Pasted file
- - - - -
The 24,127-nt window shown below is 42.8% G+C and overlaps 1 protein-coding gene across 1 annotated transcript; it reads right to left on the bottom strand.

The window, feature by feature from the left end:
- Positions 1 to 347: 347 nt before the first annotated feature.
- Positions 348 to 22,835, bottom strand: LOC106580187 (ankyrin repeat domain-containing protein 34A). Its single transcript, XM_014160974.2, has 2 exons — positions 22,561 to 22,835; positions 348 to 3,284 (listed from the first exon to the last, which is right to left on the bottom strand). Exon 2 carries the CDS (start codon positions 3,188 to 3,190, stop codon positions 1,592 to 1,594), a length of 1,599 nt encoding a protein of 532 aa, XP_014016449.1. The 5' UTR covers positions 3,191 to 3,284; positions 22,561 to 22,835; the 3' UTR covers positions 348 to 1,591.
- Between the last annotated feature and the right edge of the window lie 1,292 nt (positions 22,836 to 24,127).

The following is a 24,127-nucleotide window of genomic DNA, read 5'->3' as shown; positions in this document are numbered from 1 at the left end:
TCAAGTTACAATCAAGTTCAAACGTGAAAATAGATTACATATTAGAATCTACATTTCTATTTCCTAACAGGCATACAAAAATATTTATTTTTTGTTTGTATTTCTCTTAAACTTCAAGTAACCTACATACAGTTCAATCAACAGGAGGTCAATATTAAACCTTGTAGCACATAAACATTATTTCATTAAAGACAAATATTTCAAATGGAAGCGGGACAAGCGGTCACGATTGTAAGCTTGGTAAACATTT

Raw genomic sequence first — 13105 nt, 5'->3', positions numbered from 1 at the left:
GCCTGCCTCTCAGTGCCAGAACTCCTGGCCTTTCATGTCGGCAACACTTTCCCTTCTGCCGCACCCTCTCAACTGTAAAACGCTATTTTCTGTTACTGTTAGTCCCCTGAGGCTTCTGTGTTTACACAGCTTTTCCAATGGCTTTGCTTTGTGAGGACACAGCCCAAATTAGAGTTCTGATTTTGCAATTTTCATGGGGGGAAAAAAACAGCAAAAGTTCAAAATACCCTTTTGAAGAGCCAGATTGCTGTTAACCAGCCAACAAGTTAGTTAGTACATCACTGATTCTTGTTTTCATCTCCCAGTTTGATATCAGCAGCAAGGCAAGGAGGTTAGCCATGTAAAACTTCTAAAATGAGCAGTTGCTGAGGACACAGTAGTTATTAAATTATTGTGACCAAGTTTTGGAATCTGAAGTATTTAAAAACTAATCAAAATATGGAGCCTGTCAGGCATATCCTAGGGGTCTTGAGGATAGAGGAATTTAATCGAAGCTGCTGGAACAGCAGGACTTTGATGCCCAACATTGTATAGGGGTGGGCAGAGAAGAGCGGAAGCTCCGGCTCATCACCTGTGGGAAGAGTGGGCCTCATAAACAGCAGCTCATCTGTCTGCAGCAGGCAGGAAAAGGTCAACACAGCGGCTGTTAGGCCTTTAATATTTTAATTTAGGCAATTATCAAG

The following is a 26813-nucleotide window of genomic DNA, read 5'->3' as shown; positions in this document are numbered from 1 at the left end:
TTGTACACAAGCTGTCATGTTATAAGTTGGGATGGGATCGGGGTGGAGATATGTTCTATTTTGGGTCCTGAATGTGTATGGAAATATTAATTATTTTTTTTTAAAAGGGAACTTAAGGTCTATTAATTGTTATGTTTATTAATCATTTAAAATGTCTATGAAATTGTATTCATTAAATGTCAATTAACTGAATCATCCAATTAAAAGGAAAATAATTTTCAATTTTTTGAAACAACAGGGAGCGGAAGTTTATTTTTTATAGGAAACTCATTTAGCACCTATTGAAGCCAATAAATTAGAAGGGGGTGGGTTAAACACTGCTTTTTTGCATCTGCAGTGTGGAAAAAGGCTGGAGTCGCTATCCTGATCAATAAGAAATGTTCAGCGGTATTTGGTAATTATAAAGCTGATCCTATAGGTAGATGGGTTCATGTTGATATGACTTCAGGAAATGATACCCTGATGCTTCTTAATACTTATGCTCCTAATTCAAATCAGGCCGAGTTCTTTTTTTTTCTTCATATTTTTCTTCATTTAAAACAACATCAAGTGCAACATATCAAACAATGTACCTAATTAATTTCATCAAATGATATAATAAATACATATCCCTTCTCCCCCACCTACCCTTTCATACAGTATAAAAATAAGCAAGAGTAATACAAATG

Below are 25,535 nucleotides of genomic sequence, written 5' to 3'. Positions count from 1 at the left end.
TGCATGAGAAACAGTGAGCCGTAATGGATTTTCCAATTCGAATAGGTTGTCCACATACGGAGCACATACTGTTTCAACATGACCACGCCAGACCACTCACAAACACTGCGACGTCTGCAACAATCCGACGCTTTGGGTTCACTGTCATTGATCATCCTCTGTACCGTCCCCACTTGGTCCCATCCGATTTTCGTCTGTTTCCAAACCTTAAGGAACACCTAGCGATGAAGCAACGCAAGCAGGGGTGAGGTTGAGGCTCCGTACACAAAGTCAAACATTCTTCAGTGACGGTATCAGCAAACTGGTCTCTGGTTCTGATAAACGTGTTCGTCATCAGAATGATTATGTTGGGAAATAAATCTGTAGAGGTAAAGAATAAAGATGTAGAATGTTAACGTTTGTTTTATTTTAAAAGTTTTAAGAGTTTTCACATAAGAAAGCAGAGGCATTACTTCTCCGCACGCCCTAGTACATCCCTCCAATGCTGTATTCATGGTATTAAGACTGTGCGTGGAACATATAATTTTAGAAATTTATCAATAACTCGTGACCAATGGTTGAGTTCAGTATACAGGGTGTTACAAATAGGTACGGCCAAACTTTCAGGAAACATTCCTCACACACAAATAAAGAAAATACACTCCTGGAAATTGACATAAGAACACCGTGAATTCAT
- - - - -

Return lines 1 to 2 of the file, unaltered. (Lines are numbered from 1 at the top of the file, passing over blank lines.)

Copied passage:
The 24,127-nt window shown below is 42.8% G+C and overlaps 1 protein-coding gene across 1 annotated transcript; it reads right to left on the bottom strand.

The window, feature by feature from the left end: